Lesniak Bill Would Spur Economic Development, Rescue Abandoned Homes From Foreclosure

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State Sen. Ray Lesniak

State Sen. Ray Lesniak

TRENTON – Authored by Senator Raymond Lesniak, legislation that would extend the suspension of a fee on commercial construction and, at the same time, help put abandoned homes that are in foreclosure back on the market as affordable housing or market-rate real estate was approved by the state Senate and General Assembly on Monday.

The foreclosure transformation plan was previously vetoed twice by Republican Gov. Chris Christie, but Lesniak said that with the foreclosure crisis continuing in New Jersey, the governor should be given the opportunity to correct his “mistake.”

“This bill combines an incentive for economic growth with a productive means of responding to the mortgage foreclosure crisis that continues to plague New Jersey,” said Lesniak (D-Union.) “It extends the moratorium on the 2.5 percent fee on non-residential development that is scheduled to expire on July 1st and it includes a plan to rescue homes from foreclosure and convert them to affordable housing or put them back on the market where they can be purchased and occupied.”

The bill, S-2716, approved 22-15 by the state Senate and 46-27-5 by the Assembly, would extend until 2018 the moratorium that was originally put in place in 2009, during the depths of the recession, and then extended in 2010.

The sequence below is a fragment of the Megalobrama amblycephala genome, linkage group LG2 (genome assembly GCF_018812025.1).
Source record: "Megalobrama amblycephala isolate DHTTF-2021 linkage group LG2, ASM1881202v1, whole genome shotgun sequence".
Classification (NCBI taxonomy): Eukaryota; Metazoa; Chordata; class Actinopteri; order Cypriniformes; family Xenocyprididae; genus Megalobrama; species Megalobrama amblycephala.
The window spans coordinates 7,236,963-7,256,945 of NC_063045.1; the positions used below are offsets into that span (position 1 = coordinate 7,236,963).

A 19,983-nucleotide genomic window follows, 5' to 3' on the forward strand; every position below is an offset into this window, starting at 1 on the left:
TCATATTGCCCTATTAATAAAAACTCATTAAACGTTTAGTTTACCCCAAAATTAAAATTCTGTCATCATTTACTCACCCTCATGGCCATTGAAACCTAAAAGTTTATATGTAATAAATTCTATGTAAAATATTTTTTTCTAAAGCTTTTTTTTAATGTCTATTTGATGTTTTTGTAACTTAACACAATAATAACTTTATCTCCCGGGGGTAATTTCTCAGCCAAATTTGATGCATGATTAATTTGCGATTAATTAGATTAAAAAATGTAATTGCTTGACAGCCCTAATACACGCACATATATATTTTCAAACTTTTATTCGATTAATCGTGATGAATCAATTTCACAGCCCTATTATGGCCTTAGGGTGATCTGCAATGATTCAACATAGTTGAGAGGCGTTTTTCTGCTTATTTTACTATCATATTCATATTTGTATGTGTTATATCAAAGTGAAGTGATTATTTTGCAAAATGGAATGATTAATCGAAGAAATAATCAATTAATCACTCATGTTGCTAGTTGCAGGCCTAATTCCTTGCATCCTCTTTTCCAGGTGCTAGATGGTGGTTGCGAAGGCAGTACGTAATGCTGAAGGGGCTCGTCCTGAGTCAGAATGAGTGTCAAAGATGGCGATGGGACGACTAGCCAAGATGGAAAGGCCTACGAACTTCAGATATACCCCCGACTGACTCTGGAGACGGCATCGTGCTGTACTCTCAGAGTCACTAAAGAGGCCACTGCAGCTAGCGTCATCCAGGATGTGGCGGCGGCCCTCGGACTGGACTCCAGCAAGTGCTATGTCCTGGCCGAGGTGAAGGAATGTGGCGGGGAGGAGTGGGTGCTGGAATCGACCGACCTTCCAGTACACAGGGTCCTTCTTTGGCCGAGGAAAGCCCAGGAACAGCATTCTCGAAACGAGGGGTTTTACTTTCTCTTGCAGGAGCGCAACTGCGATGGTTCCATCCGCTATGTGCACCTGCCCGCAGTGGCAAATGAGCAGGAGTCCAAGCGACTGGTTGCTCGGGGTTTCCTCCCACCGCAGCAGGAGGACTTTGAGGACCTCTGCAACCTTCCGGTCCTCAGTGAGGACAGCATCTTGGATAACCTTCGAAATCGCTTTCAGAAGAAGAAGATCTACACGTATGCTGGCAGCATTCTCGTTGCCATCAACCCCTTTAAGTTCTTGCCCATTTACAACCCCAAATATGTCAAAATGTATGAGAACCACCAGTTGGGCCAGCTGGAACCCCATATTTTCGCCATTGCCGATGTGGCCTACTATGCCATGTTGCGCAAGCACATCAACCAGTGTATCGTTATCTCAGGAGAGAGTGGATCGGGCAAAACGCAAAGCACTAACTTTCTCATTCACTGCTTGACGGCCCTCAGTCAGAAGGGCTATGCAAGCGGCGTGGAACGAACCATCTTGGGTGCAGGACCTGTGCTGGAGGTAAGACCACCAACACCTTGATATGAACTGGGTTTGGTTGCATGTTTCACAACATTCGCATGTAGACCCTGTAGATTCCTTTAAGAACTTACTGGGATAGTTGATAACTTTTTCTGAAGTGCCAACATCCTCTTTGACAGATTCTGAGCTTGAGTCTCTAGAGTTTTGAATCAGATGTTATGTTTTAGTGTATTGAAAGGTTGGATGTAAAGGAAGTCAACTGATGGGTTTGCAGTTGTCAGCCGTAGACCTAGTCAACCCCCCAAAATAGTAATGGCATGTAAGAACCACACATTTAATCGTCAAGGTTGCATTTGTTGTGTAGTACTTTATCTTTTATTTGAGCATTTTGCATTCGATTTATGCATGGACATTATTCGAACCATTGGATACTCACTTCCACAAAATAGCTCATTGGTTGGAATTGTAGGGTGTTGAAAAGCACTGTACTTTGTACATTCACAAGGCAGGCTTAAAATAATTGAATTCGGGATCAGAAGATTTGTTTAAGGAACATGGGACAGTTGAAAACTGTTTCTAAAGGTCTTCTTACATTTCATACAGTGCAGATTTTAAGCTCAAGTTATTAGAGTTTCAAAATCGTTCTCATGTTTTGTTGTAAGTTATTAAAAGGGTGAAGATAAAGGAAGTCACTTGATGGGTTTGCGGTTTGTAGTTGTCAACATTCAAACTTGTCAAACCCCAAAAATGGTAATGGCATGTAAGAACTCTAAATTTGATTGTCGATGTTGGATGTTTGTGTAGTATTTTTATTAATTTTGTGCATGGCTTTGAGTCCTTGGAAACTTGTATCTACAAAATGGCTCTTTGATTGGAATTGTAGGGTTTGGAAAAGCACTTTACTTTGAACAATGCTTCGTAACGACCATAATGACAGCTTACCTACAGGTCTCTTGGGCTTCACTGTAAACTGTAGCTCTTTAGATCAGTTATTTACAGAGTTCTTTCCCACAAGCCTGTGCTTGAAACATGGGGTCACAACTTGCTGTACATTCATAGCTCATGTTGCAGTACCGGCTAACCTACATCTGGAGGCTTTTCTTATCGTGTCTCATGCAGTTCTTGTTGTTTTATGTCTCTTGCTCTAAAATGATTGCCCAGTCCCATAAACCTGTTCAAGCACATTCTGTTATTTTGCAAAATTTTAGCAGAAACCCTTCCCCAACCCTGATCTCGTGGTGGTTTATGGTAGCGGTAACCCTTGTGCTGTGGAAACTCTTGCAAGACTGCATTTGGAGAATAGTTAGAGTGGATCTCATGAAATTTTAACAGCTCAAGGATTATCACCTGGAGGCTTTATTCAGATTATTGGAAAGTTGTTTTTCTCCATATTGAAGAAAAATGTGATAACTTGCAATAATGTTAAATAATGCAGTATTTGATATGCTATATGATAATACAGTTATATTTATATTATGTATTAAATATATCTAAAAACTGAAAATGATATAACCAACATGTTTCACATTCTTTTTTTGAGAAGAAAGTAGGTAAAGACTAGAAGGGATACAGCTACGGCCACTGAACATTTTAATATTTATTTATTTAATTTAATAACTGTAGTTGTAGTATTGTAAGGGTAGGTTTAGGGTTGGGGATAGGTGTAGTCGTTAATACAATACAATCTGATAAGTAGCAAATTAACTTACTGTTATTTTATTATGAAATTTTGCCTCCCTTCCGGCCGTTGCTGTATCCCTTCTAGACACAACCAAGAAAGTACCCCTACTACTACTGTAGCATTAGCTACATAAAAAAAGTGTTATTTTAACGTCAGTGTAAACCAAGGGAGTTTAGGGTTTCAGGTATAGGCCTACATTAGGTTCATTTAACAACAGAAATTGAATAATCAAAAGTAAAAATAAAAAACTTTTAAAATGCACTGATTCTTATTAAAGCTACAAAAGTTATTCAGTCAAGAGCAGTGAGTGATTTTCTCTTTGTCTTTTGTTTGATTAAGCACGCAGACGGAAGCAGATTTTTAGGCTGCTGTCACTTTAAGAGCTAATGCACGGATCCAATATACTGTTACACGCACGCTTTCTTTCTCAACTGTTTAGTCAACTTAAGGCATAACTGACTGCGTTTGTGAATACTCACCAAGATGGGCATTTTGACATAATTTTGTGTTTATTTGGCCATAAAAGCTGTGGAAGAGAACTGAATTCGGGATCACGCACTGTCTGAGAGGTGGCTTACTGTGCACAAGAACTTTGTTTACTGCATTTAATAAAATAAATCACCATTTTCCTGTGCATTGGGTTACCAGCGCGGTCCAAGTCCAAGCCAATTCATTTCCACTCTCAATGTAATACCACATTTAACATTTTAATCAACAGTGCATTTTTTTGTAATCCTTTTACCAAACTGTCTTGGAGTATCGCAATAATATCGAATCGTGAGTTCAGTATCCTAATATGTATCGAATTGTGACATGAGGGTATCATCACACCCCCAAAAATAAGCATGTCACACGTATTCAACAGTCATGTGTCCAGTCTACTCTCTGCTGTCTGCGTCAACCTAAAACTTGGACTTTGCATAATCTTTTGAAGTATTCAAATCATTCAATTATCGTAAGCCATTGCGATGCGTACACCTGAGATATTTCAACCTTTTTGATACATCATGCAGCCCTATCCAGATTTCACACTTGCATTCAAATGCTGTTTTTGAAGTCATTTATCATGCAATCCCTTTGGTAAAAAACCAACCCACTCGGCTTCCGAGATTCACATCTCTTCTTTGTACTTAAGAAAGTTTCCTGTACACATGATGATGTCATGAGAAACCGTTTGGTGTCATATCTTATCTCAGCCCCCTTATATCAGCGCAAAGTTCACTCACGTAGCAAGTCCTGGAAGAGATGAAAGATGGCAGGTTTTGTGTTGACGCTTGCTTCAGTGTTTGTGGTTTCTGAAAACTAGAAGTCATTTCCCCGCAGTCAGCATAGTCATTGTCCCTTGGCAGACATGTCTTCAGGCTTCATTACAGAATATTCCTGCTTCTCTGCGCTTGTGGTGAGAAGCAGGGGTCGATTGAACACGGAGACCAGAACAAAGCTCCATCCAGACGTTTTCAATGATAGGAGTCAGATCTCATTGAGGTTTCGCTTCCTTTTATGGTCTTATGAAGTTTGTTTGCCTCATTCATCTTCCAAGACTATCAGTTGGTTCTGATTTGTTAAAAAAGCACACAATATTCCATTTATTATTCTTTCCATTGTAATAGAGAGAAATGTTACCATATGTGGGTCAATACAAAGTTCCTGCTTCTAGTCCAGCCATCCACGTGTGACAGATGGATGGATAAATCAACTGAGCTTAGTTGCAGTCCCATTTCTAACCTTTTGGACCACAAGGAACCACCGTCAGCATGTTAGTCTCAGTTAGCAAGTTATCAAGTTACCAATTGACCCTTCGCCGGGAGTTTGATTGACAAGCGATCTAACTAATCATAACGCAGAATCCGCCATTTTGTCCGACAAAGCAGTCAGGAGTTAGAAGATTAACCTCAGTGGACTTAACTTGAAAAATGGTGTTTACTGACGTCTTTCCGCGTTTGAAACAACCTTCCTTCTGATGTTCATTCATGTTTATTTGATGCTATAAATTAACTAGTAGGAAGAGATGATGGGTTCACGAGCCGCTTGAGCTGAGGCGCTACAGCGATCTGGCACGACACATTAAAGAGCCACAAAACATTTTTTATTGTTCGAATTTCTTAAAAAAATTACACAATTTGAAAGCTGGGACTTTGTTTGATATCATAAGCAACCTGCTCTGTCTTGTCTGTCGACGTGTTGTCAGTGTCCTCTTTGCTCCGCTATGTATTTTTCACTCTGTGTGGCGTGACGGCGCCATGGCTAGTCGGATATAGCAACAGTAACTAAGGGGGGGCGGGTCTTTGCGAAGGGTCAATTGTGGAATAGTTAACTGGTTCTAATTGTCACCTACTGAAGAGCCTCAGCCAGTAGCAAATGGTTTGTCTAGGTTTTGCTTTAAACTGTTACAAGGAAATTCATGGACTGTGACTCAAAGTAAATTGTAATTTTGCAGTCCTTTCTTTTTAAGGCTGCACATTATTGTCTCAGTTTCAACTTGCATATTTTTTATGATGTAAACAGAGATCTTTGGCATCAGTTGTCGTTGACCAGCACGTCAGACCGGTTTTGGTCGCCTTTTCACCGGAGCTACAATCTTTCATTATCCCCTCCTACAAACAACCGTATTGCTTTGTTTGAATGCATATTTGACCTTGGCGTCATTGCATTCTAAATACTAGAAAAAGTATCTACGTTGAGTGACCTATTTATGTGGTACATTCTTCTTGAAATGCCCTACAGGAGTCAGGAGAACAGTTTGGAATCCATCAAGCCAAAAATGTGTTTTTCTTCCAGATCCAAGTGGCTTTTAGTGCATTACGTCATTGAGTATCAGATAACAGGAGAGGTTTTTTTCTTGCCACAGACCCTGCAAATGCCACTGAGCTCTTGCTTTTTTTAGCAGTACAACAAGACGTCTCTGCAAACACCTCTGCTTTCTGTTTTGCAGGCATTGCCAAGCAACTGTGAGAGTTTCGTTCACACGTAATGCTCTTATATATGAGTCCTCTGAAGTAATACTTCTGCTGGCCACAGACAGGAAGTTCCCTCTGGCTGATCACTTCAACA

Also included in the bill is Lesniak’s “New Jersey Residential Foreclosure Transformation Act,” a plan to combat the chronically-high rate of mortgage foreclosures in the state. New Jersey has one of the highest foreclosure rates in the country, with more than 100,000 homeowners dealing with foreclosure.

“In addition to the tragic loss of homes, this foreclosure crisis is a drag on the economy and continues to do harm to cities and towns by leaving houses abandoned and neglected,” said Senator Lesniak. “Unoccupied houses depress property values and can be a safety hazard. The sooner they are put back on the market and become occupied the better.”

New Jersey is experiencing another spike in foreclosures, with foreclosure starts increasing by 82 percent in May, according to RealtyTrac, the fifth-highest increase in the country.

“This will give the governor the opportunity to correct his mistake in light of a foreclosure crisis that continues to plague New Jersey and threatens to get worse in the coming months,” said Lesniak. “We know that abandoned, dilapidated properties drive down property values and contribute to crime and decay. By putting these homes on the market as affordable housing or at market value, new homeowners and communities will benefit.”

The bill would require the New Jersey Housing and Mortgage Finance Agency to facilitate and finance the purchase of foreclosed residential properties from institutional lenders, and dedicate such properties as affordable housing units or market-rate housing. HMFA would be able to use its bonding authority – without recourse to the state – federal funds and funds from the State Affordable Housing Trust Fund to finance the purchase of foreclosed homes by for-profit and not-for-profit corporations. Some properties could be deed-restricted with the consent of the affected municipality, to be used as affordable housing.


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